List Of Contents | Contents of Captain John Smith by, Charles Dudley Warner
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were in despair, and would rather starve and rot than do anything for
their own relief, and the Indian trade was decreasing.  Under these
circumstances, Smith says in his "True Relation," "I was sent to the
mouth of the river, to Kegquoughtan [now Hampton], an Indian Towne,
to trade for corn, and try the river for fish."  The Indians,
thinking them near famished, tantalized them with offers of little
bits of bread in exchange for a hatchet or a piece of copper, and
Smith offered trifles in return.  The next day the Indians were
anxious to trade.  Smith sent men up to their town, a display of
force was made by firing four guns, and the Indians kindly traded,
giving fish, oysters, bread, and deer.  The town contained eighteen
houses, and heaps of grain.  Smith obtained fifteen bushels of it,
and on his homeward way he met two canoes with Indians, whom he
accompanied to their villages on the south side of the river, and got
from them fifteen bushels more.

This incident is expanded in the "General Historie."  After the lapse
of fifteen years Smith is able to remember more details, and to
conceive himself as the one efficient man who had charge of
everything outside the fort, and to represent his dealings with the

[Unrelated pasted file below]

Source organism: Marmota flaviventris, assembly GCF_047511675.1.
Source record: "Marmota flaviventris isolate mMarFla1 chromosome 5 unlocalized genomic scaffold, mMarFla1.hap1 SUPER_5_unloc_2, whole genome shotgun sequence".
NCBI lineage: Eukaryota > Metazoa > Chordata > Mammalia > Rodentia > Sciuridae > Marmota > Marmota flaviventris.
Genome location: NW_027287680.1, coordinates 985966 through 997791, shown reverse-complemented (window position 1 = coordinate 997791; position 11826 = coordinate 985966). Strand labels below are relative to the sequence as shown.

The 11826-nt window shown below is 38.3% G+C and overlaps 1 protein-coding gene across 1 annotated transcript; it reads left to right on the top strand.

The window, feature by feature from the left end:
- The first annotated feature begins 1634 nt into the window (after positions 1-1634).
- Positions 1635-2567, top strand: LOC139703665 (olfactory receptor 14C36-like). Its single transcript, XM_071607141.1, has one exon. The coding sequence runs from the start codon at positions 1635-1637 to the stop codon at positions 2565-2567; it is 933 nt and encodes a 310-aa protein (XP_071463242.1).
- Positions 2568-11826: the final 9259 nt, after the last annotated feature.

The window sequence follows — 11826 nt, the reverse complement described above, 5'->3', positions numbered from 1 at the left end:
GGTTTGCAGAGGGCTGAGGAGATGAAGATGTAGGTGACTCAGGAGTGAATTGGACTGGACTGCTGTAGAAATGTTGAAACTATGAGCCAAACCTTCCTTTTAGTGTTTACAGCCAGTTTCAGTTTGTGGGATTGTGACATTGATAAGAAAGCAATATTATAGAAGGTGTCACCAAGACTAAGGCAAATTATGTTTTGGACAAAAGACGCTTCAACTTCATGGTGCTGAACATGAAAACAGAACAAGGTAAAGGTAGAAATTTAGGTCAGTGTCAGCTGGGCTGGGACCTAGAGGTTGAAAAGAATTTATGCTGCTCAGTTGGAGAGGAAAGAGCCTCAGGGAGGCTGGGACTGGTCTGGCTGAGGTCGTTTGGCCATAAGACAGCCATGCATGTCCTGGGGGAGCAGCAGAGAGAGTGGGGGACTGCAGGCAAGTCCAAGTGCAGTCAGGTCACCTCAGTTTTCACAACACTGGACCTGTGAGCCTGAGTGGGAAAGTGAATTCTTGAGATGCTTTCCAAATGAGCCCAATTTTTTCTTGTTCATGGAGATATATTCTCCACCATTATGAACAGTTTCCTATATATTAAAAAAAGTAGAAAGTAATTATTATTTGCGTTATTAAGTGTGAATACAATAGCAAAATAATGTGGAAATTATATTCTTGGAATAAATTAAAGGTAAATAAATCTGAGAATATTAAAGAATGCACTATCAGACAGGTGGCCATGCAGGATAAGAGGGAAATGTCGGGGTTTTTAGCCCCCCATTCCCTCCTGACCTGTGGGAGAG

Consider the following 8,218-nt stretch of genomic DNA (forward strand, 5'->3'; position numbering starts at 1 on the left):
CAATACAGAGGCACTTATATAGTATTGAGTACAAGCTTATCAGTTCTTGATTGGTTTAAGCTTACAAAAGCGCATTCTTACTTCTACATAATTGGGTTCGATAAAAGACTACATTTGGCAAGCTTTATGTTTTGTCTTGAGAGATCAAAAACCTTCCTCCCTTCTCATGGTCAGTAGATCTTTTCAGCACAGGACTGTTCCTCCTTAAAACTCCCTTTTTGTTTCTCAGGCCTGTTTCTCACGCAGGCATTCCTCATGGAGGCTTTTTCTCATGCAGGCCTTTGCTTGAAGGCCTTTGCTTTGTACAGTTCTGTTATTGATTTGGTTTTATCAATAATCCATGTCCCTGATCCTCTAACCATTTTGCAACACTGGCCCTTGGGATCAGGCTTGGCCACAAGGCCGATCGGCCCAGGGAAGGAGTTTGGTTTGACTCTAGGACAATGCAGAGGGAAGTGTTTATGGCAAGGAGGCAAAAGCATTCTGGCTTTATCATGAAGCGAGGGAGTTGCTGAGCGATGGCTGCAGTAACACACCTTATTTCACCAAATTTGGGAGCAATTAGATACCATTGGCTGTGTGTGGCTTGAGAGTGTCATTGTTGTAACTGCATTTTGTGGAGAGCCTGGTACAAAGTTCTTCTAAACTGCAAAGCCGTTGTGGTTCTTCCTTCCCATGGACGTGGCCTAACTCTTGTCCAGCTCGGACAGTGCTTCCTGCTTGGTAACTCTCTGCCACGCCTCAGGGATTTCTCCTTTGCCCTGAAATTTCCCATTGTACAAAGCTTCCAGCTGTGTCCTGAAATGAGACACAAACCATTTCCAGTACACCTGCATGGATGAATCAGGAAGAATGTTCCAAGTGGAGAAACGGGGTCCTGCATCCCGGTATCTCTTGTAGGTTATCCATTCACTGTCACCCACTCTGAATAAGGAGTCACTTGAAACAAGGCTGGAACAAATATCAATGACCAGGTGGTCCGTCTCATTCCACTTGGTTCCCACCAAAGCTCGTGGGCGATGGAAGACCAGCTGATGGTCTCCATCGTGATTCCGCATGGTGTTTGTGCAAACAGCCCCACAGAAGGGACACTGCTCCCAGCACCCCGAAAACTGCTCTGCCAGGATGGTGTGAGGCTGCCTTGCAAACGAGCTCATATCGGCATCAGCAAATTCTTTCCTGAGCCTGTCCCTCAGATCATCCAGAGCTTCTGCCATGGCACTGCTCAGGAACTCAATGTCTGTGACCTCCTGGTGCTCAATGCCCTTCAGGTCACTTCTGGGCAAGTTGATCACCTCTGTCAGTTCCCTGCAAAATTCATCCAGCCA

Indians in a much more heroic and summary manner.  He was not sent on
the expedition, but went of his own motion.  The account opens in
this way: "The new President [Ratcliffe] and Martin, being little
beloved, of weake judgement in dangers, and loose industrie in peace,
committed the management of all things abroad to Captain Smith; who
by his own example, good words, and fair promises, set some to mow,
others to binde thatch, some to builde houses, others to thatch them,
himselfe always bearing the greatest taske for his own share, so that
in short time he provided most of them with lodgings, neglecting any
for himselfe.  This done, seeing the Salvage superfluities beginne to
decrease (with some of his workmen) shipped himself in the Shallop to
search the country for trade."

In this narration, when the Indians trifled with Smith he fired a
volley at them, ran his boat ashore, and pursued them fleeing towards
their village, where were great heaps of corn that he could with
difficulty restrain his soldiers [six or seven] from taking.  The
Indians then assaulted them with a hideous noise: "Sixty or seventy
of them, some black, some red, some white, some particoloured, came
in a square order, singing and dancing out of the woods, with their
Okee (which is an Idol made of skinnes, stuffed with mosse, and
painted and hung with chains and copper) borne before them; and in
this manner being well armed with clubs, targets, bowes and arrowes,
they charged the English that so kindly received them with their
muskets loaden with pistol shot, that down fell their God, and divers
lay sprawling on the ground; the rest fled againe to the woods, and
ere long sent men of their Quiyoughkasoucks [conjurors] to offer
peace and redeeme the Okee."  Good feeling was restored, and the
savages brought the English "venison, turkies, wild fowl, bread all
that they had, singing and dancing in sign of friendship till they
departed."  This fantastical account is much more readable than the
former bare narration.